I know this may be fruitless, but this is a message to Mr. Tsuda. I think the message of the exhibition was to equalizethe gender of the artists. But I think there is a bias in the age group of the selected female artists. It somewhat reminded me that, after all, women are worthless when they are no longer young… If you keep an eye on it in the future, I think people can feel even more hope in art!

[Reply from Mr. Tsuda]

Actually, we had an internal debate on this point. However, as a practical problem, female artists face the M-shaped curve issue peculiar to Japan (a woman who gave birth cannot return to her original career because of insufficient support of her husband’s housework, which makes it difficult to return to the company due to child-rearing. So, the employment rate for females in their 30~40s is significantly lower than that for men). Specifically, there are many female artists who stop their activities in this age group. There are quite a few female artists in their 50s and older who have overcome that period and established themselves as artists, but the unmarried rate among them is considerably high.

We also had some older female artists, but there were some cancellations due to various reasons, such as having another exhibition or physical issues. That is why this time, our age structure became what it was.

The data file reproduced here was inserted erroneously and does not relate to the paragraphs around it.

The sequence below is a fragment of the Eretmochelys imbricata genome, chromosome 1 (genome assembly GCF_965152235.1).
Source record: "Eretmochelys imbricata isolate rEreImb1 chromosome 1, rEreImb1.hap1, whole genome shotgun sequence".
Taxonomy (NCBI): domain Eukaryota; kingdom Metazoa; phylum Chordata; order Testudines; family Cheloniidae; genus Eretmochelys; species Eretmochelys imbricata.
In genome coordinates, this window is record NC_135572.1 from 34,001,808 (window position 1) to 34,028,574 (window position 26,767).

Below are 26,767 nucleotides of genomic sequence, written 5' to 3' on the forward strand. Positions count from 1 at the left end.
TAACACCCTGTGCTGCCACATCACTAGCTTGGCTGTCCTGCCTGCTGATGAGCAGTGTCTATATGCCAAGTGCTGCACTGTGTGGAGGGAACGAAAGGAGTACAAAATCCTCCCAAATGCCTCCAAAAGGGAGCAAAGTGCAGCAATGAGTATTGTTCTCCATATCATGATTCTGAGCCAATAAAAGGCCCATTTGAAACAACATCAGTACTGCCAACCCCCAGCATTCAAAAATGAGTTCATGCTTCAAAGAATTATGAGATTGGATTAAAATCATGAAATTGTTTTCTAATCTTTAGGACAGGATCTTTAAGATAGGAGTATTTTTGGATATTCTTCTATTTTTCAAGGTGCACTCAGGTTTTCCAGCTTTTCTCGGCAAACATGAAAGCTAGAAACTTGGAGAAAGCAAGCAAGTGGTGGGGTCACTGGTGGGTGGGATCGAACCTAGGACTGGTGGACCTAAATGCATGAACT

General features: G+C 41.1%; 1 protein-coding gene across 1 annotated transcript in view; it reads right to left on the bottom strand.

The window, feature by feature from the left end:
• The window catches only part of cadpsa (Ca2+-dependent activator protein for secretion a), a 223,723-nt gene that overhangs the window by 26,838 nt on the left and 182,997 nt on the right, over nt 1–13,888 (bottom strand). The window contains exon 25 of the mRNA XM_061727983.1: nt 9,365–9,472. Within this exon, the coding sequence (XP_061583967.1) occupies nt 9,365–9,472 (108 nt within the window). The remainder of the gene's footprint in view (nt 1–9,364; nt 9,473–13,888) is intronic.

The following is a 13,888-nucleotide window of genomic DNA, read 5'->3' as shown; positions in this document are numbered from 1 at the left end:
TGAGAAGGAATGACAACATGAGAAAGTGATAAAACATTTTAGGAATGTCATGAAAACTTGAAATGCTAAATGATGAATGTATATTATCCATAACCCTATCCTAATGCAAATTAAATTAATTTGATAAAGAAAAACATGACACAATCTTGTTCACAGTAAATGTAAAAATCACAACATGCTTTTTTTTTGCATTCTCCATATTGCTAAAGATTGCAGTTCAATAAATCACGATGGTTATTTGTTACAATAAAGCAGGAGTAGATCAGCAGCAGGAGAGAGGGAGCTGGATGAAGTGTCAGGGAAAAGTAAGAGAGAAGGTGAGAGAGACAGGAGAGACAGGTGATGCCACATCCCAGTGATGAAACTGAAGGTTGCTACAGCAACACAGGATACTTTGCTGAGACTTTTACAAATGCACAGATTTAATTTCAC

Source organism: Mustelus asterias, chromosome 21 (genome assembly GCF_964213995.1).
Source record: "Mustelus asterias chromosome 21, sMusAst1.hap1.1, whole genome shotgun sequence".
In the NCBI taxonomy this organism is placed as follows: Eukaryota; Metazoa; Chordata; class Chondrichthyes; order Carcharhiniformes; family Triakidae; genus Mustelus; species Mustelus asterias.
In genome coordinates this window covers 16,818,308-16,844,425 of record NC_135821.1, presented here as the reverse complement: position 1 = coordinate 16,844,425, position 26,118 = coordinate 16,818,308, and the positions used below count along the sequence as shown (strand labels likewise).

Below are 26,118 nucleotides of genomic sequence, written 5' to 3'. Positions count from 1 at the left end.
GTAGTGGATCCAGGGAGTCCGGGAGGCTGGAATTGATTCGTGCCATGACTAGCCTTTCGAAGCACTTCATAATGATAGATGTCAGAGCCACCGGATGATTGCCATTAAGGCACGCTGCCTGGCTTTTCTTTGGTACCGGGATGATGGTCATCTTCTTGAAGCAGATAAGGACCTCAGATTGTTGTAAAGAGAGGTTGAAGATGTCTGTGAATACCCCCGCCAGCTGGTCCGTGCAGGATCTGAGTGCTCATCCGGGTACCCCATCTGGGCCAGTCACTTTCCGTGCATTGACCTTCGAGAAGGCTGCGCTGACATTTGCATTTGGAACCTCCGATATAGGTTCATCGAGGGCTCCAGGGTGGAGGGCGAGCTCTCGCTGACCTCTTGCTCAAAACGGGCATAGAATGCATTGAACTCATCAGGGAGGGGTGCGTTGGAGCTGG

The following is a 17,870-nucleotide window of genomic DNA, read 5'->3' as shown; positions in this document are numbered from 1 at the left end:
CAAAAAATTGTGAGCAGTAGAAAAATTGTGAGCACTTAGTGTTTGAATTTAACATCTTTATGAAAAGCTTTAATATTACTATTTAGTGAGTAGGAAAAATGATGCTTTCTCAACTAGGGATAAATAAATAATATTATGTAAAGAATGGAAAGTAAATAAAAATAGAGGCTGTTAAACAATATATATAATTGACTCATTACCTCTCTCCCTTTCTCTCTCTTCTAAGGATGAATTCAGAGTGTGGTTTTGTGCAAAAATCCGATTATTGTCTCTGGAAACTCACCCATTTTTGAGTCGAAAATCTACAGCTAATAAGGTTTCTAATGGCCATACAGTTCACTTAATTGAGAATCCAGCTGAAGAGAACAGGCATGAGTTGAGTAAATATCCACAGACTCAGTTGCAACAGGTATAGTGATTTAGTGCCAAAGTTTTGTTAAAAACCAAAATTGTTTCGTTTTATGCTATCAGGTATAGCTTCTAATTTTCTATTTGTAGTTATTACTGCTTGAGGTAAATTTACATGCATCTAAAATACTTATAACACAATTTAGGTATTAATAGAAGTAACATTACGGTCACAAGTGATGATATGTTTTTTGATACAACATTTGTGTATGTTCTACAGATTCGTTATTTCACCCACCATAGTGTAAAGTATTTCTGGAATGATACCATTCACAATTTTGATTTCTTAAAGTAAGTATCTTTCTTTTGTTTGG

I was particular about the affirmative action of balancing gender equality but choosing an artist with a matching theme could not be sacrificed any more. As a result, the number of female artists around their 40s was low, because the age group did not have many options. There was an internal debate, and I was keeping an eye on it, but we had our limits. First, we should emphasize taking the first step, and I think that the balance of content and age group will be an issue for the future. I think that it is not something for people outside the art industry like myself to do. I want the art industry to change itself from the inside out.


Tsuda Daisuke
Born in Tokyo in 1973. Graduated from School of Social Science of Waseda University. Journalist/media activist. Chief editor of database, Politus. Adjunct professor at Department of Economics, Faculty of Economics, Osaka University of Economics. Host of TV Asahi Chanel 2 program “Tsuda Daisuke, Nihon ni Purasu”.  News supervisor of J-WAVE “JAM THE WORLD”.


Mr. Daisuke Tsuda
Prof. Toru Koga


Tuesday, September 29th, 2020




Professor Toru Koga, Design Fundamental Studies Seminar Office, Kyushu University, Faculty of Design